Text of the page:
Beth Kanter comes by her dedication to social justice naturally, following in the footsteps of her mother, a teacher who was extremely active with her union.
One of Beth’s earliest political memories goes back to her childhood, when she stuffed envelopes for a neighbor who was running for county council. But when Beth found out the neighbor supported the Parents Music Resource Center (PMRC) co-founded by Tipper Gore, which lobbied to put “explicit lyrics” warnings on record albums — a move Beth opposed — she refused to help the neighbor stuff any more envelopes.
She stayed engaged, though, going on to help teachers fight for their contracts alongside her mother. Advocating for causes she believes in has driven Beth ever since.
“That was really what led me to all the social justice work I’ve done in my life, and particularly my work with the labor movement,” Beth says. “That’s what instilled in me the strong sense of wanting to make sure that everyone has an equitable opportunity, which happens both through policy and politics.”
Beth spent many years working with social justice and labor organizations before joining Spitfire, where she is Chief Strategy Officer. Her connections to social movements run deep and often bring her full circle.
Case in point: Center for Community Change — a client Beth has been working with for six years — just appointed a new president, Dorian Warren. As it happens, Beth first met him 15 years ago while working with the labor movement in Chicago, where she helped pass the Big Box Living Wage ordinance.
“Center for Community Change is near and dear to my heart because of all the work they do to fight for economic equity, social justice and racial justice,” Beth says. “I’m excited to help them introduce Dorian and celebrate their 50th anniversary this year.”
Beth values Center for Community Change’s commitment to putting people at the forefront of their work.
“The projects that get me most excited are those where I can help people understand their power, and the power their personal stories can have,” Beth says. “It’s my job to make sure their stories are heard.”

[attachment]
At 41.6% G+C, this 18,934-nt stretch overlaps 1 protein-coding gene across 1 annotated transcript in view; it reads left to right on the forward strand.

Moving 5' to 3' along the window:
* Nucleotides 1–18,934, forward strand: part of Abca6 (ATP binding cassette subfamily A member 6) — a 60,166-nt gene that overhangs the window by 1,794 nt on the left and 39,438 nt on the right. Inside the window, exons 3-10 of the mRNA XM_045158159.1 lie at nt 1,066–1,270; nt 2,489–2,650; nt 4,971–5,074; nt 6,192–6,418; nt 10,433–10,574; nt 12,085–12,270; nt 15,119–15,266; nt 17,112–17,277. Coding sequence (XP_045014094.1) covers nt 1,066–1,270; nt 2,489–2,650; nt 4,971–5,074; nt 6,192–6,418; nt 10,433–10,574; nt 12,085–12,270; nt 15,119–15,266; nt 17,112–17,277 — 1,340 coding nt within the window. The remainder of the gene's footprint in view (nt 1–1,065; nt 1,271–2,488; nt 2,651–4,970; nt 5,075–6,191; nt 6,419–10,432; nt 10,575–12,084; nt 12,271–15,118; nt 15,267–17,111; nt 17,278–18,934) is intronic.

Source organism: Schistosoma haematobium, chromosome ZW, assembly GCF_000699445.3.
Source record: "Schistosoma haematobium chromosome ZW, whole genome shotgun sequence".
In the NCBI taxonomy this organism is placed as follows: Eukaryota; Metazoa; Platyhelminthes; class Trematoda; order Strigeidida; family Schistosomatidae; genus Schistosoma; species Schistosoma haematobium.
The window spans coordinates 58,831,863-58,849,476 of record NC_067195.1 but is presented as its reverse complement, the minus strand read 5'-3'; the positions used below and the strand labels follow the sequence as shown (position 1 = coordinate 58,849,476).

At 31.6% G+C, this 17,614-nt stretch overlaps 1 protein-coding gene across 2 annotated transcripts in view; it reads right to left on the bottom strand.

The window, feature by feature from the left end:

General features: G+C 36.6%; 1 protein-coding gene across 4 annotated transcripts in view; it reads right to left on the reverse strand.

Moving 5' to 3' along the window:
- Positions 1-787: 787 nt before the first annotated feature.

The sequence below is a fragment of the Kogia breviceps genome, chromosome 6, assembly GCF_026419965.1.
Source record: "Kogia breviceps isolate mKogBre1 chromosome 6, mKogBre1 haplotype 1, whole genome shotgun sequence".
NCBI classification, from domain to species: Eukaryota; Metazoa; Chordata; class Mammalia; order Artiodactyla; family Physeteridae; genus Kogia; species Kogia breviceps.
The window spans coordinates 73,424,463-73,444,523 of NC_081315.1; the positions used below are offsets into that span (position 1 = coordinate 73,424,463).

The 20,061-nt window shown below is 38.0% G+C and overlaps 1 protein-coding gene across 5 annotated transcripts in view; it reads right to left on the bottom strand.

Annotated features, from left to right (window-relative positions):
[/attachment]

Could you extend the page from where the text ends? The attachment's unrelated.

One of the issues Beth has been heavily involved in for the past several years is fighting for earned paid sick days with the Rockefeller Family Fund. Beth and her colleagues work with state and local campaigns on the ground to make sure communication strategies — effective messaging, compelling content and smart outreach — are aligned with their field efforts. Based on their successful track record, Spitfire has a deep understanding of the messaging that moves voters, focusing on the impact that earned paid sick days have on working families.
“We craft messages that talk about what it’s like being a parent who has to make the impossible choice of taking a day off work to care for her sick child or parent — or run the risk of getting fired,” Beth says. “We also know that small business owners favor the policy because it helps them retain great employees, so small business leaders are incredibly effective in countering the opposition’s unfounded claims about the policy.”
Savvy strategy applied to a popular policy with broad-based support has helped score many wins, including recent victories in Rhode Island and Maryland. The team is currently working in several other states, where the opposition typically uses the same playbook over and over, so Spitfire knows exactly how to refute their inaccurate attacks.